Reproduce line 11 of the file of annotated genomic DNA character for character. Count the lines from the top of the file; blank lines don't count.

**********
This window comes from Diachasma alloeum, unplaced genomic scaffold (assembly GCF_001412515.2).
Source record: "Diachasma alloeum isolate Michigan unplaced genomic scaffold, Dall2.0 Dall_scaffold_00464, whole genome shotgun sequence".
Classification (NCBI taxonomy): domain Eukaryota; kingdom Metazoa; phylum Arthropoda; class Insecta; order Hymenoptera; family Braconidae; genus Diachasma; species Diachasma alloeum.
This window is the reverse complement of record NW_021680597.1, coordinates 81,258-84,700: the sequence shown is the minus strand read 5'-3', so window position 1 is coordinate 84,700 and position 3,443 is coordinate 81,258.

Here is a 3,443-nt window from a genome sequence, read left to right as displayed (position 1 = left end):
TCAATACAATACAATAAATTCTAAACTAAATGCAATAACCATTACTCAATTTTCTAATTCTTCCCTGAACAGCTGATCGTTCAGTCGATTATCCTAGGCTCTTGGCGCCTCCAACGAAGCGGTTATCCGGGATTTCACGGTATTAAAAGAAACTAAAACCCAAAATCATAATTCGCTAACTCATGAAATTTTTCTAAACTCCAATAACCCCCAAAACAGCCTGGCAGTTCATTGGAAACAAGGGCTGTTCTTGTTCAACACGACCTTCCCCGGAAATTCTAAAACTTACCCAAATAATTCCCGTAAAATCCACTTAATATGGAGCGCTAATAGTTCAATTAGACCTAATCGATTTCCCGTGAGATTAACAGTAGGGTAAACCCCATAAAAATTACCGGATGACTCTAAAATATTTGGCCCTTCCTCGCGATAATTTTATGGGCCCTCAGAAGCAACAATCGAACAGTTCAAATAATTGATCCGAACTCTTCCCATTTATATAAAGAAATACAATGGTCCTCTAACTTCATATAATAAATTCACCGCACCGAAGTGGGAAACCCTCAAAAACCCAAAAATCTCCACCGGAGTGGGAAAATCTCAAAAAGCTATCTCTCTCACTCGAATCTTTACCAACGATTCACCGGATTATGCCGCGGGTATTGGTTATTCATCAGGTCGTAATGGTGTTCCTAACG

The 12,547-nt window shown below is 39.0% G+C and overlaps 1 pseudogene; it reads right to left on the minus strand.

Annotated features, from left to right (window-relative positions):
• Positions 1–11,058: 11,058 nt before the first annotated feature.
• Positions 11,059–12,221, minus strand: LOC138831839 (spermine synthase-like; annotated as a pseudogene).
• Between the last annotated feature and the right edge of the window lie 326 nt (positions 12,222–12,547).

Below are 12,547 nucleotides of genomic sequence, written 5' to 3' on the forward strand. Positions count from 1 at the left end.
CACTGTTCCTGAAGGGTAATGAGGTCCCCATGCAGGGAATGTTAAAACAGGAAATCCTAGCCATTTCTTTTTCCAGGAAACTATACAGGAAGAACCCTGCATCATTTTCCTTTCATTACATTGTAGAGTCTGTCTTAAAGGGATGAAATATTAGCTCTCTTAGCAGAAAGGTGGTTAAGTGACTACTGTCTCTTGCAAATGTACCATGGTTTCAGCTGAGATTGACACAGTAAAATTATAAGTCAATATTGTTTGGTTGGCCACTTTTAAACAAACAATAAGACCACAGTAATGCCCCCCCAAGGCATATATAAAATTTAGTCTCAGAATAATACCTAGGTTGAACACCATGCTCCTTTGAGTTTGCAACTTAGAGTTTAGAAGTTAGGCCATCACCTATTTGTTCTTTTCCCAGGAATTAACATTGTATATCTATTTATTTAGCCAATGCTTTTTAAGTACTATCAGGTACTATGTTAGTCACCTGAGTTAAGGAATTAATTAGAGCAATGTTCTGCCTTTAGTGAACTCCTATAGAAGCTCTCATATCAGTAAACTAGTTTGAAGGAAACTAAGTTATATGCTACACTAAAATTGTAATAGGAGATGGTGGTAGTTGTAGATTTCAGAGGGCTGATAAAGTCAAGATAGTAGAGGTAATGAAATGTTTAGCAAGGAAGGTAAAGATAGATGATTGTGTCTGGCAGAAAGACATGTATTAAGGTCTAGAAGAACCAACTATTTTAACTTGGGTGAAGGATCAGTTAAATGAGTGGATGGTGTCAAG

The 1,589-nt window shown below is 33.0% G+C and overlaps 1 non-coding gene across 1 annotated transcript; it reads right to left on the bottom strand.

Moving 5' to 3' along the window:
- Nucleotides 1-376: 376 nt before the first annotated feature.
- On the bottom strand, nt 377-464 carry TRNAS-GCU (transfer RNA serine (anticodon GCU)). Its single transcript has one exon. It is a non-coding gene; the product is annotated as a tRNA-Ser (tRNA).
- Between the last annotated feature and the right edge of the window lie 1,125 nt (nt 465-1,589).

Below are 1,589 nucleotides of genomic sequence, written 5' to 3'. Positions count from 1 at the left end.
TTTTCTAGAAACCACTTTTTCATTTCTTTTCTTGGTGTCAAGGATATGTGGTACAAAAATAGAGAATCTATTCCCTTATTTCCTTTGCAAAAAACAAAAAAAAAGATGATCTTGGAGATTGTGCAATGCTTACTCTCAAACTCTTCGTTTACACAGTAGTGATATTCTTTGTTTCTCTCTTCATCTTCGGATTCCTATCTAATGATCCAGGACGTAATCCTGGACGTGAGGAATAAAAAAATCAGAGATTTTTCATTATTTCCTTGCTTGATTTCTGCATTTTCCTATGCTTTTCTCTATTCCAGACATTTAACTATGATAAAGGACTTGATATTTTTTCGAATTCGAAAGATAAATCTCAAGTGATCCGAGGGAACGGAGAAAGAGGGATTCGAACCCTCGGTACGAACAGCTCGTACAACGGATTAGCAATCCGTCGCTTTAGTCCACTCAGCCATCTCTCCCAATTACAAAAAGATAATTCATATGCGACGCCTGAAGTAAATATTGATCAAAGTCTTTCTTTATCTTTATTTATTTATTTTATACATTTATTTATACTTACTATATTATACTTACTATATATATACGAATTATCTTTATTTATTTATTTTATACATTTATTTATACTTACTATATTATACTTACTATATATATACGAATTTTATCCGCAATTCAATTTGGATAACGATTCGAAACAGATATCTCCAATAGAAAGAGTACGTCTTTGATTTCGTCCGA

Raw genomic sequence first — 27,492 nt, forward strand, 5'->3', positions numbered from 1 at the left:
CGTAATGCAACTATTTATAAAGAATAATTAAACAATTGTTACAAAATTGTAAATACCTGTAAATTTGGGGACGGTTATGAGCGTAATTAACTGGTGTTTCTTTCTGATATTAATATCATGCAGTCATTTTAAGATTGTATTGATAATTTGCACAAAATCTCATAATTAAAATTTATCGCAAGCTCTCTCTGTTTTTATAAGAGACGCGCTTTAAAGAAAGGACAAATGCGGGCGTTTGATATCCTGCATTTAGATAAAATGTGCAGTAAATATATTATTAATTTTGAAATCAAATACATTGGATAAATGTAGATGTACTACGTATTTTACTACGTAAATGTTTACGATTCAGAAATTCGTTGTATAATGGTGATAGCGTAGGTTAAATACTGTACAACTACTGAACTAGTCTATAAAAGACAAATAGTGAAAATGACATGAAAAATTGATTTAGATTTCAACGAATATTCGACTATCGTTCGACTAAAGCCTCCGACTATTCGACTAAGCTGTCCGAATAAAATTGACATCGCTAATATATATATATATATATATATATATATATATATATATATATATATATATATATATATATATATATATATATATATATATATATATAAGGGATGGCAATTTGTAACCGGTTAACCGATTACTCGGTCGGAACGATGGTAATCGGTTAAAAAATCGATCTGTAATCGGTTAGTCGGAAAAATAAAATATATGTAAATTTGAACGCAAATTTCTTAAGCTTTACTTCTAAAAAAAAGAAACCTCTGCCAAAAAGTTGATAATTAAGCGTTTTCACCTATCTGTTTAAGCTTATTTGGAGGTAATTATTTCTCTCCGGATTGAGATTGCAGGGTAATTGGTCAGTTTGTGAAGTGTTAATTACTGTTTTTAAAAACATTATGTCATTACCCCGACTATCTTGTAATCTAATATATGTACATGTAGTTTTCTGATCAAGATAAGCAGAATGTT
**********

• Between the last annotated feature and the right edge of the window lie 326 nt (positions 12,222–12,547).